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Hoffmann, R. A wiki for the life sciences where authorship matters. Nature Genetics (2008)

Cloning of a Xenopus laevis cDNA encoding focal adhesion kinase ( FAK) and expression during early development.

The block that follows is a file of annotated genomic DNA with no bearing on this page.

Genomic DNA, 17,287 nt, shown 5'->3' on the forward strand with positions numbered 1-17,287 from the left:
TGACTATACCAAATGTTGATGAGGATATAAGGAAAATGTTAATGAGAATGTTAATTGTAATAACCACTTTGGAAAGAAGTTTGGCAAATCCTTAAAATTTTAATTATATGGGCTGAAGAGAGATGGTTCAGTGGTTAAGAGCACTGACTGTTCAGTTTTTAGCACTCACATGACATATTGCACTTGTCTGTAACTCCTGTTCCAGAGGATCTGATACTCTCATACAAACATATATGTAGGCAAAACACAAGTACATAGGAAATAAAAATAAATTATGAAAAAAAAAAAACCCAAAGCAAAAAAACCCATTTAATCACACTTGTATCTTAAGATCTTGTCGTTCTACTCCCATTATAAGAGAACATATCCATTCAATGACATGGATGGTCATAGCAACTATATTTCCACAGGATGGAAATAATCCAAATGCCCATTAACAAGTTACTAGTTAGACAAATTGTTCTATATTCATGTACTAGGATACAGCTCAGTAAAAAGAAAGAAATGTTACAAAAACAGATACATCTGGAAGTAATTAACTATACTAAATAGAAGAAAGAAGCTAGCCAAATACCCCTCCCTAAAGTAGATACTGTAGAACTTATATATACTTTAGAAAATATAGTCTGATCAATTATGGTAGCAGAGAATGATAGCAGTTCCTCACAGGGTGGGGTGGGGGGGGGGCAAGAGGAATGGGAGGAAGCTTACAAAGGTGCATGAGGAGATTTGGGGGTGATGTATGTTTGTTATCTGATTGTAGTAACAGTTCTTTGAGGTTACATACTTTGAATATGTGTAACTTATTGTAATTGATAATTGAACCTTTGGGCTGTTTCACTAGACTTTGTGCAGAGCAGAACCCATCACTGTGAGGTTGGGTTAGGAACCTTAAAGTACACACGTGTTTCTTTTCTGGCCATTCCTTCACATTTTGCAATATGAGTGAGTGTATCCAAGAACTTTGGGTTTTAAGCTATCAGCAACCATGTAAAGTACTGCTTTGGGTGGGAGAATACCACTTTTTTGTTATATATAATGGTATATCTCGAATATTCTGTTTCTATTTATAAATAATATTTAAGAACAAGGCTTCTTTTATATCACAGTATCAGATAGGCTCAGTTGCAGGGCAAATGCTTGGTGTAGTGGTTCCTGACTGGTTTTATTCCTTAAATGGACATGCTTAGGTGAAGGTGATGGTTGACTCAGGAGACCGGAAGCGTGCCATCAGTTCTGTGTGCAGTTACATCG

Focal adhesion kinase ( FAK) is a widely produced nonreceptor protein-tyrosine kinase thought to participate in signalling pathways activated in response to cell interaction with the extracellular matrix. Fibronectin-dependent cell adhesion mediated by integrin receptors plays a critical role in mesodermal cell migration during amphibian gastrulation in early development. As a first step toward understanding the role of FAK in Xenopus laevis (Xl) early development, we isolated cDNAs encoding Xl FAK and deduced the entire amino acid (aa) sequence. Xl FAK has 89-91% overall identity to the homologs previously described from mouse, human and chicken sources. Within the catalytic domain, the aa identity is about 97%. Northern blot analysis revealed that abundant maternal FAK transcript is present in Xl eggs, with levels decreasing slightly through cleavage and early blastula stages. At early gastrulation, the FAK mRNA level becomes modestly elevated, followed by a steady decline through late gastrulation. The mRNA level undergoes a further drop at the neurula stage, then begins a steady increase through the tailbud and tadpole stages. These data indicate that the steady-state level of FAK mRNA is regulated during Xl early development, and are consistent with a proposed role for FAK in the process of gastrulation.[1]


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